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  5. Tom B. says:

    The magic rises strong from your well-chosen resonant words.

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  6. Thanks Kathleen…very sweet (and thanks again for giving Chris a seat for his last DCF). xox D

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    • Kate says:

      Thank you, Danese. But really – I can’t accept any praise for Chris’s “At Home’. I wasn’t involved at all. My house was just open as usual.

      Like

  7. Chamber Potts, The Tinker says:

    Kate, it was wonderful seeing you at Dickens this past season as you are never far from my faire thoughts. I am not doing the run of Southern this season and your words really hit home. Thank you.

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  8. johnbrownson says:

    Oh, my God, Kate. You brought it alive for me. Not just what is happening as I write this, but the connection between what I still think of as “the real Faire” and what is happening tonight. Suddenly, I wish I was with them tonight, at the unfortunately named Casa De Fruita, doing what I did, thirty years ago! Suddenly I feel the connection between “us” and the people who are busting their butts to get their booths built, tonight. It’s not dead. The song goes on. Thank you!

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    • Kate says:

      Tonight, Buff, they are building at Irwindale – whcih is even less fortunate that Casa de Fruta. But they’re making magic there, as always. Casa’s turn will come in a few months.

      Tonight … I bet the fog has crept down from the mountains behind Altadena, and the lights of LA to the South make a yellow stain on the sky over there. But our friends are all working by lamplight and arc light and freaking flashlight, getting it all ready for tomorrow. The generators are running, there’s a little music behind the purr of drills and saws, and considerable laughter as all our folks try to make a dove-tailed joint …

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      • johnbrownson says:

        Well, that’s a little bit embarrassing, but it just shows how far I’ve drifted from what remains of the scene. Tell you what: I’ll pay some attention to the opening of the “Casa” Faire, this year. It’s close enough for DJ and I to attend easily. I’m always afraid, frankly, that it will be too painful to bear. Maybe not, though. Might be worth a try.

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      • Kate says:

        There are old friends there, and memories. And beer helps, too.

        Kathleen kbco.wordpress.com

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      • maggiros says:

        John Brownson, there are also tall old trees, and the smell of damp earth, and oak leaves littering the path. It’s not the old homestead, but what is? It’s a good faire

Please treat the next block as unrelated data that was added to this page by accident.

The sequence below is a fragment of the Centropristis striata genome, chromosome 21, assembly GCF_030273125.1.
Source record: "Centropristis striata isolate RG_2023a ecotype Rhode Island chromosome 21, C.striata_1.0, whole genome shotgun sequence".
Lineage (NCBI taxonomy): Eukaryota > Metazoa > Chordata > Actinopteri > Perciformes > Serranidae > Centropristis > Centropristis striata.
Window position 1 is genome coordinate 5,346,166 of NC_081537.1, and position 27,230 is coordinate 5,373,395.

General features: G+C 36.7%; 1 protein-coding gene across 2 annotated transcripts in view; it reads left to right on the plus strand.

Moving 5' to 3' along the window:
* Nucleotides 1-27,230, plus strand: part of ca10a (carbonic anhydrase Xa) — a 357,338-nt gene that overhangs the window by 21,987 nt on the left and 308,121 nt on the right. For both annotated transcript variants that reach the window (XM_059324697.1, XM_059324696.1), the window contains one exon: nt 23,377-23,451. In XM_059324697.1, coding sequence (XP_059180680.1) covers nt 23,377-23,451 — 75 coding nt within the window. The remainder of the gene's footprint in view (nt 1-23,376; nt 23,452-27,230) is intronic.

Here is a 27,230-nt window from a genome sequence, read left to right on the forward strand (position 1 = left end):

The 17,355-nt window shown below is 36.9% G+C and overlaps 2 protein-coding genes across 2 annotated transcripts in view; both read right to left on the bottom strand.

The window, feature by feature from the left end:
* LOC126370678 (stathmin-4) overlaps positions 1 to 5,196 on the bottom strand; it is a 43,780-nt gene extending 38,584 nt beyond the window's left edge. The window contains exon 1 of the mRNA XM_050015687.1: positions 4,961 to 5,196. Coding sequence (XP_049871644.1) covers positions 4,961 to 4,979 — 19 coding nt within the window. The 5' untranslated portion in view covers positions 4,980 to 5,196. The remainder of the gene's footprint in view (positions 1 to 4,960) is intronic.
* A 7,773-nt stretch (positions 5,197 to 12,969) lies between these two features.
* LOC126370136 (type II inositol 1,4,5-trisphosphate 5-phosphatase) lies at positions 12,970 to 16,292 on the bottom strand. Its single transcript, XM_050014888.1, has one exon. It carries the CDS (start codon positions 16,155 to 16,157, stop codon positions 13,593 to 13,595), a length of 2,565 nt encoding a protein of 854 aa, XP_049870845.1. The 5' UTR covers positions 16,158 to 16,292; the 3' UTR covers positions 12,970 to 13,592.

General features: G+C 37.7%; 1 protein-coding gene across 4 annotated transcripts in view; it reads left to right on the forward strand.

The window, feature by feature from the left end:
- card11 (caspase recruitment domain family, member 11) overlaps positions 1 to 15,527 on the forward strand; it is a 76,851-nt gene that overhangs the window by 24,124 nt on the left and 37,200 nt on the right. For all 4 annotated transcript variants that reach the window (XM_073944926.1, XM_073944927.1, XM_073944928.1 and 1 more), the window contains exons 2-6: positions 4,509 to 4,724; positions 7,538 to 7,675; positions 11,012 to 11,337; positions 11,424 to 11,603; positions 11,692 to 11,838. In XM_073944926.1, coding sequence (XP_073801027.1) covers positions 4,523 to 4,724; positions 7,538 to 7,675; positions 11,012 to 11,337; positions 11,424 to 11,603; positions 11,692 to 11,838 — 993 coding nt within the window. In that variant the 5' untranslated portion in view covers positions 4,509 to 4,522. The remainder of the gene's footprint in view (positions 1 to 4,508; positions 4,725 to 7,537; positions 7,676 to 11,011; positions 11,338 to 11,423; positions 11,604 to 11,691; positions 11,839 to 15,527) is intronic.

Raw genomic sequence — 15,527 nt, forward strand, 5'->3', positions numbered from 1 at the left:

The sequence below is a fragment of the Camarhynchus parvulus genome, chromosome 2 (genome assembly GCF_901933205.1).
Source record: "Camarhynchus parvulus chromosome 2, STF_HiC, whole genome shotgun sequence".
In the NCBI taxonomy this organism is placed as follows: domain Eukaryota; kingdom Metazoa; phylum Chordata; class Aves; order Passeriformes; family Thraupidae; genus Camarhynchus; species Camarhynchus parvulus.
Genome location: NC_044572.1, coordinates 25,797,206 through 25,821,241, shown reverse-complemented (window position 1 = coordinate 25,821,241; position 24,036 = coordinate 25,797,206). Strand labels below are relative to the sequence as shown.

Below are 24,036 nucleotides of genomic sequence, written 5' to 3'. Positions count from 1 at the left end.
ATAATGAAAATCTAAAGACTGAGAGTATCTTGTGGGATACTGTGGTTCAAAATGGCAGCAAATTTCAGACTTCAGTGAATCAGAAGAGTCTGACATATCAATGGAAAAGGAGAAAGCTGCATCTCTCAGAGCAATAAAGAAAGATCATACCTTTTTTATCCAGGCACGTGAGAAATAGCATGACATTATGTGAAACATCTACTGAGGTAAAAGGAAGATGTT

.

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  9. I am speechless with tissue in hand… This is beautiful. I am a second generation of sorts… My uncle was a street performer occasionally at Agura and at the Shakespearean Faire in Oregon.
    I raised my three Faire Brat Daughters as a single mom working Southern and a small booth of my own in the smaller faire circuit. My youngest was born on a Wednesday and we were at faire in costume the following saturday and she turns 21 this month. I feel so blessed to be part of this community. Thank you Kate for sharing…

    Like

  10. Kate says:

    There’s nothing quite like us, Rayetta. Glad you liked this.

    Like

  11. Amanda Fischer, Margaret Gamage- Baroness Howard of Effingham says:

    Thank you, Mother. My own husband was out tonight raising a canopy over the stage at Court, and finishing the final touches before the sun rises tomorrow. He put in countless hours planning, measuring, sawing, climbing up the ladders, hammering, measuring again, sawing some more, climbing down the ladders, and hammering. Many of my family and some friends not involved with faire don’t understand how we can spend our own money, and not get paid. But how do you explain love?

    Like

  12. Mike Young says:

    Mother you nailed it. It was not building a faire or a stage it was building a village, or a home for how ever long the run was.
    Neighbors helping neighbors was only one of the many joys of that time of my life. One of the others was you and Kage. You both gave so much to those of us who came to know and love you both. I will cherish those memories of days and nights. I miss those times and am so glad I had them.
    Dickens is grand and has much of the magic but those years at Blackpoint, the many late nights of coffee, whiskey (Scots and Irish), the songs and stories are a blessing beyond value.
    Thanks for bringing them back into a sharper focus.

    Like

  13. Lynn Downward says:

    I was in England (!!) when I read this blog and cried and cried for ‘our’ old faires of Agoura and Blackpoint. I know it’s still there but so much has been lost (and so many) I can’t think of it the same way. You changed that for me, Kathleen. Thank you.

    Like

  14. Mark says:

    Stan sung it for us back when the world was young…